On the first day of a new lockdown in Michigan hundreds of people ventured out to one of the only places still open for business – a COVID-19 testing site.
People waited for up to four hours to be swabbed. Not all had symptoms, but all shared a weariness at spiralling infections and new lockdown measures in their state.
There’s a sense that America has been distracted. People, politicians and media alike all focused on a gripping national election.
But while the world looked away the virus has surged.
The number of coronavirus deaths across the US has passed 250,000, there are an average of 150,000 new daily cases and more people are in hospital than at any other time during the pandemic.
In Michigan alone COVID-related deaths are up 150% on what they were just two weeks ago.
The new rules here mean no in-person teaching at schools or colleges, no inside dining and no theatres, cinemas or gyms can open.
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“I’m retired,” says Terry Fiedler who has come to get tested. “I’m just glad I’m not trying to make a living. If I was trying to make a living it would put me right out of business. They need to be fair with them somehow. Trump would have been a lot fairer but that’s the way it goes.”
And that’s the striking thing here, very few people talk about the pandemic without also mentioning politics.
Many rolled their eyes when we asked why some Americans are resistant to new restrictions.
One man was more blunt: “One word, Trump.”
The politicisation is understandable. Few issues divided Joe Biden and Donald Trump more on the election trail.
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Trump has already it made clear there will be no national lockdown under his watch – the imposition of new measures, in Michigan as elsewhere, is being taken by local, largely Democrat, politicians.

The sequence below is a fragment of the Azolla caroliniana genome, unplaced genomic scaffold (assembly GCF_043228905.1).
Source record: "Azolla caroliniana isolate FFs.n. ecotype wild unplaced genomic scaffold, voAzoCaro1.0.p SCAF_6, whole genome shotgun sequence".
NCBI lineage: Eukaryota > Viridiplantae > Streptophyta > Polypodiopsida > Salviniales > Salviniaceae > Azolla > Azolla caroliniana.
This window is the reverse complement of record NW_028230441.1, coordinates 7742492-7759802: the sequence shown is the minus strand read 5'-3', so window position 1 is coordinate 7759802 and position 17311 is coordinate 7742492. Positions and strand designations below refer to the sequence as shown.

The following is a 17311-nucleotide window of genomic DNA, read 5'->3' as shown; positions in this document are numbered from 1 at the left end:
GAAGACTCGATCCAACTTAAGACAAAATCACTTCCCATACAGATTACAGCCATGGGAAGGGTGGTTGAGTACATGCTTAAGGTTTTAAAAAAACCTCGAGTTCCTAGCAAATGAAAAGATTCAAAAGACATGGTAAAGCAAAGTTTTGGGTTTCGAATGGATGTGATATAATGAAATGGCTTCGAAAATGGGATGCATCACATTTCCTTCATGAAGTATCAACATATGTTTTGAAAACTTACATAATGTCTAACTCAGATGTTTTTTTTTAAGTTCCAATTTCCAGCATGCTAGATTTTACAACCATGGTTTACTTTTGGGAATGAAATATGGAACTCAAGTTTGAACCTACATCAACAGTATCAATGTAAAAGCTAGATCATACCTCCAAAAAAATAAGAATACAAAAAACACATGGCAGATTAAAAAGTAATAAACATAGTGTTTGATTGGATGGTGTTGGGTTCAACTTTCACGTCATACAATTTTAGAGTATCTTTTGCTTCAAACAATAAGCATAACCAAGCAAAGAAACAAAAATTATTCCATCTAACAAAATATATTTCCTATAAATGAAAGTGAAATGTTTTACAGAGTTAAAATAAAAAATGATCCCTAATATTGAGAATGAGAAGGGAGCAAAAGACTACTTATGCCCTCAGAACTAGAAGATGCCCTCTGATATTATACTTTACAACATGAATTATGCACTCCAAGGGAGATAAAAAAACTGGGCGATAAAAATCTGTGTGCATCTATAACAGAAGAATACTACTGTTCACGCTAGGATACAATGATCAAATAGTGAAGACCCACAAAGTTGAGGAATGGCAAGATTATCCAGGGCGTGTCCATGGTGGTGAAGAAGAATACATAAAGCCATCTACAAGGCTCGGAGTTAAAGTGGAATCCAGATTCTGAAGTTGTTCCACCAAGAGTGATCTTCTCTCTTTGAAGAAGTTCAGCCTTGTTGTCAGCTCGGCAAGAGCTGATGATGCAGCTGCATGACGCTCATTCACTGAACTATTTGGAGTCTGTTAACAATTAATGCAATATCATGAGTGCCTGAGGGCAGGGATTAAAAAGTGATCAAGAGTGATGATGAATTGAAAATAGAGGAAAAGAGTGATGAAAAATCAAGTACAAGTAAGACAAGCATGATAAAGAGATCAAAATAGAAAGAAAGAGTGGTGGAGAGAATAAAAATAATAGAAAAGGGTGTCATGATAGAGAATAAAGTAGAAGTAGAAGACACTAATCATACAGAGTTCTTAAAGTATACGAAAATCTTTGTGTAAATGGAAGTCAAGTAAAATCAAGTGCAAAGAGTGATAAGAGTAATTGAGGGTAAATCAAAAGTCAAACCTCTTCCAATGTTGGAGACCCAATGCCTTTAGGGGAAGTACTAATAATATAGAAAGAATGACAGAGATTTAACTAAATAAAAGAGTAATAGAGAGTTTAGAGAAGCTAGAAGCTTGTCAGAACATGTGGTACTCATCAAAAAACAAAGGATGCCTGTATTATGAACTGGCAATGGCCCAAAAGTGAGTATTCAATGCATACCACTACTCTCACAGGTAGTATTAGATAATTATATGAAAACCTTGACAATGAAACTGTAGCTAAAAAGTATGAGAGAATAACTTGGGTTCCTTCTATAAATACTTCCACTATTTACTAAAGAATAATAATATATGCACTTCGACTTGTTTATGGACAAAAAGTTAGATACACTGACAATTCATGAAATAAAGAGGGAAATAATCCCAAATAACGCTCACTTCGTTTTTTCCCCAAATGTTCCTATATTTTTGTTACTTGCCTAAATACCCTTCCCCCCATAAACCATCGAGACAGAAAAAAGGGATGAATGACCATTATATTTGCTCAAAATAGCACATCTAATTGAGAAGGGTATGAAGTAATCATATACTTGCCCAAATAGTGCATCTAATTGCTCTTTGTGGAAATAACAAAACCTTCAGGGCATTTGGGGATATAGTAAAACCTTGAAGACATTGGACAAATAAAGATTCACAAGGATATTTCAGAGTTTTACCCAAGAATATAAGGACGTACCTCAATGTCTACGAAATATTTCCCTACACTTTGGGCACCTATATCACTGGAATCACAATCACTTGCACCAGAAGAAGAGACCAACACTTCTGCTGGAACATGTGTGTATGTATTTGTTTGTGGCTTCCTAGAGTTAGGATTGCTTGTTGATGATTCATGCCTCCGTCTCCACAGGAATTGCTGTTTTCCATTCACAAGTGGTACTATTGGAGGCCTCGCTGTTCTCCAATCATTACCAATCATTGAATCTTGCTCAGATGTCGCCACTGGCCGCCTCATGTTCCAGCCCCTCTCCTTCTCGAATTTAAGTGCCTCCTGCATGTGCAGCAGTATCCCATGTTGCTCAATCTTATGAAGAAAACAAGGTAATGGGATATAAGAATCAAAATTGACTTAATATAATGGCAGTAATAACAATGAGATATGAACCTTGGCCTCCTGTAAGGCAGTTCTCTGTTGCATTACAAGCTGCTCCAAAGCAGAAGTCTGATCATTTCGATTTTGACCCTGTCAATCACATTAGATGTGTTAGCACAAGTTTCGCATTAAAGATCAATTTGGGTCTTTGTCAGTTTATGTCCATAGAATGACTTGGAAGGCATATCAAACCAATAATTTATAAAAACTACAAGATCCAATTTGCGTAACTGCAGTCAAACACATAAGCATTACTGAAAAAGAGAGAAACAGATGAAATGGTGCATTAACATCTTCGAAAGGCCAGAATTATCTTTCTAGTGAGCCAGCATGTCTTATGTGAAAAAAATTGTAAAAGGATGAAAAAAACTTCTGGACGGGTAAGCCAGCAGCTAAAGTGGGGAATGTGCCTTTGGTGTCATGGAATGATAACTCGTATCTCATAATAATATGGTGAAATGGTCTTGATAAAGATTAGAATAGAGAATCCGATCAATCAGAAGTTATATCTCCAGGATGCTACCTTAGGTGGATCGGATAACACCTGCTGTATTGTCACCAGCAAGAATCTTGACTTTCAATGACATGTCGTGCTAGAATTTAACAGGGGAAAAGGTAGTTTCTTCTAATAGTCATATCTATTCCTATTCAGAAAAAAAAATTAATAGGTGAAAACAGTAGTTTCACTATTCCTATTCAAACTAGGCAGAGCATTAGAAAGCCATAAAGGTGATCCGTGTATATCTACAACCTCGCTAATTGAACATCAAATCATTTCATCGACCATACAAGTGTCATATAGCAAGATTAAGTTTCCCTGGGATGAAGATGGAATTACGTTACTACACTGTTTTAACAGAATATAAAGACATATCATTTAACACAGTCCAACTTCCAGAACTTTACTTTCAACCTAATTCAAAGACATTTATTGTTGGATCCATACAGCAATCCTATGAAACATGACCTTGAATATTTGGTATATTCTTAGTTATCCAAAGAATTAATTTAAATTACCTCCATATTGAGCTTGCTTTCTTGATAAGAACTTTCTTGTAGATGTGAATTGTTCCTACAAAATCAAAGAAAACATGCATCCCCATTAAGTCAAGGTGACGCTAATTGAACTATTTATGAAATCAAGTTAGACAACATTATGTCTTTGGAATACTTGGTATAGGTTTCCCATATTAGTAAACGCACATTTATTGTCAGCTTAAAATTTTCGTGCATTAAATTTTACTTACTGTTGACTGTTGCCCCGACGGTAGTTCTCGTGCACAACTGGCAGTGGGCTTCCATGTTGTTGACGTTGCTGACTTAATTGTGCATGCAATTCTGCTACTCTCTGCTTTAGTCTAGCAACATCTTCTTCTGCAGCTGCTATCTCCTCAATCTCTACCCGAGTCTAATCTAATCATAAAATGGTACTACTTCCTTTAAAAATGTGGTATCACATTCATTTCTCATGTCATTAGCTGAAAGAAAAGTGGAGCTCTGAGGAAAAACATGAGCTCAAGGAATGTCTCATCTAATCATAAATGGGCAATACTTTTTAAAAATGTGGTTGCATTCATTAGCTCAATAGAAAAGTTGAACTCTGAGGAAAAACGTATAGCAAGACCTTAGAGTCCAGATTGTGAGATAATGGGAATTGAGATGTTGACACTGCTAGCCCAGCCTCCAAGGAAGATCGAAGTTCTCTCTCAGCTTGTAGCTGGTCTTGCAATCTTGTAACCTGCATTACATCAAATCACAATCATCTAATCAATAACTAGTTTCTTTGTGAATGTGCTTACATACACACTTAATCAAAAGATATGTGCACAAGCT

It means many of his supporters feel restrictions are unnecessary and unfair.
And they’re joined by other vocal groups who resist being told what to do by lawmakers in the name of freedom and liberty.
“You’ve been told ‘no’ by the people, you’ve been told ‘no’ by the Supreme Court and you’re still continuing to do this, people aren’t gonna stand for that,” says Zakkari Clark addressing the Michigan governor directly.
He’s a member of the so-called Boogaloo Bois, a self-styled, anti-government militia.
A small number of them gathered outside the state capital today, their faces covered and heavily armed with assault rifles.
“Right now, we’re the rational people. If you keep pushing out you’re gonna get irrational people.”
This isn’t a big group but their presence speaks of palpable tension and distrust.
“We’re gonna do everything in our power to try the peaceful route, you know, civil disobedience and stuff like that,” says Nomad, another heavily armed Boogaloo Boi. “But when it comes to our livelihoods and our rights that we are born with as humans, we’re not going to budge.”
Would he use violence? “If my life was threatened. Or my rights.”
No matter where they are, the imposition of measures to protect lives often means a threat to livelihoods.
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Under the new restrictions bars will have to close.
Stephanie Fox has worked in hospitality most of her adult life, she has no safety net and says she’s deeply fearful of what the next few months will bring.
She looks emotional when she talks about the impact on her personally.
“I’m seeing all my savings are gone, my bills are coming up, my dog needs surgery, you know. But at the same time I get it, but it’s scary, really scary.”
Joe Biden has said he’ll step up efforts to bring the virus under control and reduce the tensions surrounding it.
If Michigan is anything to go by, it won’t be easy.